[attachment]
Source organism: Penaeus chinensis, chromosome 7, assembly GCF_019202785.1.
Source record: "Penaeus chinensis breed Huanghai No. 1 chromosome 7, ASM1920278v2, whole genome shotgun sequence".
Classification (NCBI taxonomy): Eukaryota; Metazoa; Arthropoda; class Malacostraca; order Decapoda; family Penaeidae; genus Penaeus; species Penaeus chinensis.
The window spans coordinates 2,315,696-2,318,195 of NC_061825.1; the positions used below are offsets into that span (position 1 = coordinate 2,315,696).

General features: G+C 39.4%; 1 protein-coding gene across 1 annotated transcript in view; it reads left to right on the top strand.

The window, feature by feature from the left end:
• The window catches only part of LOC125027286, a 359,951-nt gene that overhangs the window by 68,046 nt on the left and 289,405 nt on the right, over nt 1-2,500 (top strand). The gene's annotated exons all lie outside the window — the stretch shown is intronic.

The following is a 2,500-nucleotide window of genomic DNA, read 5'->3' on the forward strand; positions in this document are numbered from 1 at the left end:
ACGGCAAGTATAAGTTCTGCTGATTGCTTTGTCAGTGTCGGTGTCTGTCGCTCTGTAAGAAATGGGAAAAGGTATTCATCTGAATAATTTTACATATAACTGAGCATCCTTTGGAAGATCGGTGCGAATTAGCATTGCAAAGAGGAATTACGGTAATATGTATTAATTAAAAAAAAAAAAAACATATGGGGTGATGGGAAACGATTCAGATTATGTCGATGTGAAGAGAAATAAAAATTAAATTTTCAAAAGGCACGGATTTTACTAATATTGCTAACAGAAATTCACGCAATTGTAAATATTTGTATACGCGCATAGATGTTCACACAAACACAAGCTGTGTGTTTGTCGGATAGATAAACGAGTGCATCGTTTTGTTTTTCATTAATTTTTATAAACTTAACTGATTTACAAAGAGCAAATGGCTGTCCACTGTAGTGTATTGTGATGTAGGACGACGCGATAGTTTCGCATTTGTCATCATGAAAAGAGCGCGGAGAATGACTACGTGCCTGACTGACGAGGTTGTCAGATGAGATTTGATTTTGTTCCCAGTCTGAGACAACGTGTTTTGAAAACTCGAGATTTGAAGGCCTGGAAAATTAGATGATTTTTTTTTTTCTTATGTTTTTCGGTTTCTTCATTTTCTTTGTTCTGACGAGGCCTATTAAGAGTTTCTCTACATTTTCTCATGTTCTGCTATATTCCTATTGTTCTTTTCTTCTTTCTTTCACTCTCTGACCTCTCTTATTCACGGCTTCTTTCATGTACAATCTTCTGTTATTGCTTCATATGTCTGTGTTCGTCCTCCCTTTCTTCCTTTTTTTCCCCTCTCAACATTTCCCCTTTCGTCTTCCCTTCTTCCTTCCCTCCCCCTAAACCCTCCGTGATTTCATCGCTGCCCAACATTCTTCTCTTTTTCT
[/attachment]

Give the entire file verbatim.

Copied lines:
Source organism: Penaeus chinensis, chromosome 7, assembly GCF_019202785.1.
Source record: "Penaeus chinensis breed Huanghai No. 1 chromosome 7, ASM1920278v2, whole genome shotgun sequence".
Classification (NCBI taxonomy): Eukaryota; Metazoa; Arthropoda; class Malacostraca; order Decapoda; family Penaeidae; genus Penaeus; species Penaeus chinensis.
The window spans coordinates 2,315,696-2,318,195 of NC_061825.1; the positions used below are offsets into that span (position 1 = coordinate 2,315,696).

General features: G+C 39.4%; 1 protein-coding gene across 1 annotated transcript in view; it reads left to right on the top strand.

The window, feature by feature from the left end:
• The window catches only part of LOC125027286, a 359,951-nt gene that overhangs the window by 68,046 nt on the left and 289,405 nt on the right, over nt 1-2,500 (top strand). The gene's annotated exons all lie outside the window — the stretch shown is intronic.

The following is a 2,500-nucleotide window of genomic DNA, read 5'->3' on the forward strand; positions in this document are numbered from 1 at the left end:
ACGGCAAGTATAAGTTCTGCTGATTGCTTTGTCAGTGTCGGTGTCTGTCGCTCTGTAAGAAATGGGAAAAGGTATTCATCTGAATAATTTTACATATAACTGAGCATCCTTTGGAAGATCGGTGCGAATTAGCATTGCAAAGAGGAATTACGGTAATATGTATTAATTAAAAAAAAAAAAAACATATGGGGTGATGGGAAACGATTCAGATTATGTCGATGTGAAGAGAAATAAAAATTAAATTTTCAAAAGGCACGGATTTTACTAATATTGCTAACAGAAATTCACGCAATTGTAAATATTTGTATACGCGCATAGATGTTCACACAAACACAAGCTGTGTGTTTGTCGGATAGATAAACGAGTGCATCGTTTTGTTTTTCATTAATTTTTATAAACTTAACTGATTTACAAAGAGCAAATGGCTGTCCACTGTAGTGTATTGTGATGTAGGACGACGCGATAGTTTCGCATTTGTCATCATGAAAAGAGCGCGGAGAATGACTACGTGCCTGACTGACGAGGTTGTCAGATGAGATTTGATTTTGTTCCCAGTCTGAGACAACGTGTTTTGAAAACTCGAGATTTGAAGGCCTGGAAAATTAGATGATTTTTTTTTTTCTTATGTTTTTCGGTTTCTTCATTTTCTTTGTTCTGACGAGGCCTATTAAGAGTTTCTCTACATTTTCTCATGTTCTGCTATATTCCTATTGTTCTTTTCTTCTTTCTTTCACTCTCTGACCTCTCTTATTCACGGCTTCTTTCATGTACAATCTTCTGTTATTGCTTCATATGTCTGTGTTCGTCCTCCCTTTCTTCCTTTTTTTCCCCTCTCAACATTTCCCCTTTCGTCTTCCCTTCTTCCTTCCCTCCCCCTAAACCCTCCGTGATTTCATCGCTGCCCAACATTCTTCTCTTTTTCT